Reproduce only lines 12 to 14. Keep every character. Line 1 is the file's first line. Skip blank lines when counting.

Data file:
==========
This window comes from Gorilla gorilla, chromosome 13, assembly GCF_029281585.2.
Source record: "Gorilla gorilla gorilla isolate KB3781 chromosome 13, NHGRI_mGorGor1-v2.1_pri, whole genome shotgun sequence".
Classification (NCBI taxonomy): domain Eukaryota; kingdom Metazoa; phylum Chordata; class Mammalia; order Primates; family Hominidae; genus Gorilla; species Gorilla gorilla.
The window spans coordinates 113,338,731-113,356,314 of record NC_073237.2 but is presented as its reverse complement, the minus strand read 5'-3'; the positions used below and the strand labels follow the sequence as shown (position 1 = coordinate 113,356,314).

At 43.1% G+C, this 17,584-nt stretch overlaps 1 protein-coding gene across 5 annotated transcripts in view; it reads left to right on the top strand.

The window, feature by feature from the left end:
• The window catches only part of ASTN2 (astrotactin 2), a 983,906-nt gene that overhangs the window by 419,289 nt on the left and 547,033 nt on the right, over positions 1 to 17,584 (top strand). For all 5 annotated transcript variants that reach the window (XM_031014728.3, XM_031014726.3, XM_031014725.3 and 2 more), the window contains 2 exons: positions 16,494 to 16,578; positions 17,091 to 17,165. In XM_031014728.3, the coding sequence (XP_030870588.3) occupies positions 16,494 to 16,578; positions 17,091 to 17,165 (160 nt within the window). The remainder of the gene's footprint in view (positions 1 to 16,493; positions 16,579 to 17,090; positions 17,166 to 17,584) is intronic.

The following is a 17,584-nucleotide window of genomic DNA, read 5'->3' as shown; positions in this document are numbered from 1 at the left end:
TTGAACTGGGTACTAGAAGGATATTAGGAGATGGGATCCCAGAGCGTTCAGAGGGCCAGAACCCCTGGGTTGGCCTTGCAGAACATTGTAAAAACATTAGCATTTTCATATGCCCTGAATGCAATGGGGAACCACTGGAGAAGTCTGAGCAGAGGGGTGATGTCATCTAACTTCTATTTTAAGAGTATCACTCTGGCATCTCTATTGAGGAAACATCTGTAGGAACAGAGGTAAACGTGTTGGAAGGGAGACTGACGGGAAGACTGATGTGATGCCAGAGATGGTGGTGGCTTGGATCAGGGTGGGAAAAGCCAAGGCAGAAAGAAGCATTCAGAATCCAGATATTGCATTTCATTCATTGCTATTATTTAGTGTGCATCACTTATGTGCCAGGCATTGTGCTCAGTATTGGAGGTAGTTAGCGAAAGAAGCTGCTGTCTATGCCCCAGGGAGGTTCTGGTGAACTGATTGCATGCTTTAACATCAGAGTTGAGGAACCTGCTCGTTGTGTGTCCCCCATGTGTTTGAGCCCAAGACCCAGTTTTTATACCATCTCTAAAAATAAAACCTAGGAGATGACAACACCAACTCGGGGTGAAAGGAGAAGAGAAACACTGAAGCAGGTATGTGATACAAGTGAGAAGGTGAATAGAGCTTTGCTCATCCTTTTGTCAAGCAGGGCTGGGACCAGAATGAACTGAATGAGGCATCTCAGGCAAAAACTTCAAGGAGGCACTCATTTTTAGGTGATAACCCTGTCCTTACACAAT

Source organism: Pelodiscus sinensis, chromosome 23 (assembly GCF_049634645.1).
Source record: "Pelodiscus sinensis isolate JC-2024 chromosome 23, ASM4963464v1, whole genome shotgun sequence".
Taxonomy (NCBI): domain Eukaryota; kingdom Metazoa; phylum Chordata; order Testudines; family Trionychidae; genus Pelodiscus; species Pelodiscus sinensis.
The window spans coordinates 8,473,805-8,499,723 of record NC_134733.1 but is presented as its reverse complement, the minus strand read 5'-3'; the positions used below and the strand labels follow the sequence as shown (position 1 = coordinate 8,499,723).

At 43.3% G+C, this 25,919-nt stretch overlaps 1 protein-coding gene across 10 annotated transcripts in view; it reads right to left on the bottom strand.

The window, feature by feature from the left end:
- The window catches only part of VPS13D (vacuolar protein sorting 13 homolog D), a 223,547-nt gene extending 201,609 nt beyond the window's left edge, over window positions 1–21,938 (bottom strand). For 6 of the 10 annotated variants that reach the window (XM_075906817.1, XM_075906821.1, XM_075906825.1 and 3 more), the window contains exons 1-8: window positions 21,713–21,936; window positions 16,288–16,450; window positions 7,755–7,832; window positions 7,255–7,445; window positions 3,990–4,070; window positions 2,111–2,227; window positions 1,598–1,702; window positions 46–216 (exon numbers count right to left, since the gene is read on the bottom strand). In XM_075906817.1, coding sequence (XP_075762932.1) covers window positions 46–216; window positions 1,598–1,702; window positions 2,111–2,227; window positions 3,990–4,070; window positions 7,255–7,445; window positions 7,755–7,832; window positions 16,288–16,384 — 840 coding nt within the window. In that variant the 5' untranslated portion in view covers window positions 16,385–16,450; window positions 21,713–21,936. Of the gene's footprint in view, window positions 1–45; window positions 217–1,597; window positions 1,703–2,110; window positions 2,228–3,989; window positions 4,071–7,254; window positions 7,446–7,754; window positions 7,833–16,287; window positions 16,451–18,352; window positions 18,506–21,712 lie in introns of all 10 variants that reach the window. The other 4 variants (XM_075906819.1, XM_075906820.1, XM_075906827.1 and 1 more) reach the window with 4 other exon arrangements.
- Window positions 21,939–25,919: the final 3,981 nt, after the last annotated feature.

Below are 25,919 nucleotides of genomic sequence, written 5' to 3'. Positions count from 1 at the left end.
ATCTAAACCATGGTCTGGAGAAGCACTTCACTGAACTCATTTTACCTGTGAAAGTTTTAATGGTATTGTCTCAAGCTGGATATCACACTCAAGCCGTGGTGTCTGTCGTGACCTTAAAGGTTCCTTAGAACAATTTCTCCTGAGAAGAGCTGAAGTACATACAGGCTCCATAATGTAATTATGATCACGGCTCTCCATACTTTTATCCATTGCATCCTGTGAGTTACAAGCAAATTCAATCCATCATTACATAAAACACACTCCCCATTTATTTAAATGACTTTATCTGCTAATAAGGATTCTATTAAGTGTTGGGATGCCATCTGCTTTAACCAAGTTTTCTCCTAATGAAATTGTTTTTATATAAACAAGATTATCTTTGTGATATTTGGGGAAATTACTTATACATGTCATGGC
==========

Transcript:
Taxonomy (NCBI): domain Eukaryota; kingdom Metazoa; phylum Chordata; order Testudines; family Trionychidae; genus Pelodiscus; species Pelodiscus sinensis.
The window spans coordinates 8,473,805-8,499,723 of record NC_134733.1 but is presented as its reverse complement, the minus strand read 5'-3'; the positions used below and the strand labels follow the sequence as shown (position 1 = coordinate 8,499,723).

At 43.3% G+C, this 25,919-nt stretch overlaps 1 protein-coding gene across 10 annotated transcripts in view; it reads right to left on the bottom strand.